Jonathan Nott / David Robertson / Bamberger Symphoniker / Los Angeles Philharmonic Orchestra

Michael Gordon: Dystopia

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Michael Gordon: Dystopia Review

by Blair Sanderson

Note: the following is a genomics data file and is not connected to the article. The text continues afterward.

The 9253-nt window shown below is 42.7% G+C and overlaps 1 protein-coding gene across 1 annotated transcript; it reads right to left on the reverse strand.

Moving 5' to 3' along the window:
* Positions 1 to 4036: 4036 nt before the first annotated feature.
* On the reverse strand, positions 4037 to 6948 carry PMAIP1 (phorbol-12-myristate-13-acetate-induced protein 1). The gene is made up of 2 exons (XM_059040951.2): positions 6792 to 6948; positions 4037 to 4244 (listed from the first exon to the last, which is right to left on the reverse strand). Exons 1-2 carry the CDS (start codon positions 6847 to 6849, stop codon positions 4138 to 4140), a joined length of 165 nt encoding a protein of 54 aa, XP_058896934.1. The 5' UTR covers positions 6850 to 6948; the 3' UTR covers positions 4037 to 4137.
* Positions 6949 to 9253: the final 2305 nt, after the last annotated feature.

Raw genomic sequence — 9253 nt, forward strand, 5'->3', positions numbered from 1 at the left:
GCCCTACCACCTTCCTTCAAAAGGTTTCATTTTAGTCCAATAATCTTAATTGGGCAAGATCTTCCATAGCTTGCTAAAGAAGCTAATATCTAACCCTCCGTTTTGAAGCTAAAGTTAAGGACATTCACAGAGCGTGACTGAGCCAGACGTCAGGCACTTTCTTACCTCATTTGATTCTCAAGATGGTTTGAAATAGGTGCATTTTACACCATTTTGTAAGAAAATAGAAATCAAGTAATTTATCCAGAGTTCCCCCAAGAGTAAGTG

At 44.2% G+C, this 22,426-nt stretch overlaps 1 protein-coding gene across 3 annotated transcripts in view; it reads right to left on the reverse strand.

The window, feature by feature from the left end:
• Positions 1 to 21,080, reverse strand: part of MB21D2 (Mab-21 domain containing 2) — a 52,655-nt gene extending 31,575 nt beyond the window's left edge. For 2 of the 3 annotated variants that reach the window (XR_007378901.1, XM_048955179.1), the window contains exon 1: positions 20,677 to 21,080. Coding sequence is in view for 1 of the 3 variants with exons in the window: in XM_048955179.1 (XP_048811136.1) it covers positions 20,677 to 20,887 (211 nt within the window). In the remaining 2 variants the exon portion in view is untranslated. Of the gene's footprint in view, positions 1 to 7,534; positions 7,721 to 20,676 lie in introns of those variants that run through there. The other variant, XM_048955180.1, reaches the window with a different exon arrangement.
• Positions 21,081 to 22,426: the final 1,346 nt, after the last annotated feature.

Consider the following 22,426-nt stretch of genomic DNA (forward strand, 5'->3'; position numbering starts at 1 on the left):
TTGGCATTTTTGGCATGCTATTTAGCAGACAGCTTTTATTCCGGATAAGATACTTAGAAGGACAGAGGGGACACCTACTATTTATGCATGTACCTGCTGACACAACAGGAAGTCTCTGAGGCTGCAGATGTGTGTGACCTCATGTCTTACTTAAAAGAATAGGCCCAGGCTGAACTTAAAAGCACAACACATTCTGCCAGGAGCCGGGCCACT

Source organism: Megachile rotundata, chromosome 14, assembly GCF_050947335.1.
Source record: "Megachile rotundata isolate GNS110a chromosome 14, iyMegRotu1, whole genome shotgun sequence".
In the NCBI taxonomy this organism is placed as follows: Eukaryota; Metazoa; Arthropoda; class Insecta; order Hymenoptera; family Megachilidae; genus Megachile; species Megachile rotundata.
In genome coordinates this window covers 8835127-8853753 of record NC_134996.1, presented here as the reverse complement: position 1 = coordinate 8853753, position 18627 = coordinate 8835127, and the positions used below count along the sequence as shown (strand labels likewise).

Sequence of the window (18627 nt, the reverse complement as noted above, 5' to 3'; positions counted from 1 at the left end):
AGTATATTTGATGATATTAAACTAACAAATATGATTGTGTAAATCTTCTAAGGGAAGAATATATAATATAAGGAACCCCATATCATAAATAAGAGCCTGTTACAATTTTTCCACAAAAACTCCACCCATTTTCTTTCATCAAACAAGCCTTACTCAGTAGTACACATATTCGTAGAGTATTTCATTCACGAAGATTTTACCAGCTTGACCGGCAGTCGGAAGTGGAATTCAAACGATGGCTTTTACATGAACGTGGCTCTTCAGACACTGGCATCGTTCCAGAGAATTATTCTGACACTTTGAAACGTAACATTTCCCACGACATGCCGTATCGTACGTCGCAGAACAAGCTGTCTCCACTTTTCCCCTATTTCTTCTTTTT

Call it postminimalist, totalist, or maximalist, the orchestral music of Bang on a Can co-founder Michael Gordon is big, loud, frenzied, and assertive, jam-packed with stylistic references, dense with inventive orchestration, and overflowing with virtuoso activity. Dystopia, performed by David Robertson and the Los Angeles Philharmonic, is a kaleidoscopic portrait of the city of Los Angeles, created in collaboration with filmmaker Bill Morrison. This live recording of the work's premiere at the Walt Disney Concert Hall, January 12, 2008, captures the energy and spontaneity of the music, which at times is quite reminiscent of the hubbub of the Shrovetide Fair in Stravinsky's Petrushka, though one must imagine that the listening experience with the film was overwhelming. In contrast, Rewriting Beethoven's Seventh Symphony is not so much a wall of sound as a multi-layered gloss on its original material, an echo of Beethoven's music warped and reshaped through glissandi, microtones, clusters, montage, and other modern techniques. Commissioned by Jonathan Nott and the Bamberger Symphoniker, this work was recorded in concert on September 30, 2006, and the performance at the Beethovenfest Bonn is as boisterous and volatile as Dystopia, though perhaps less dense for the periodic windows that expose Beethoven's music. While these frenetically paced pieces will be most appreciated by adventurous listeners, Gordon provides enough handholds in the music so even casual listeners can find places to grab on for the wild ride.

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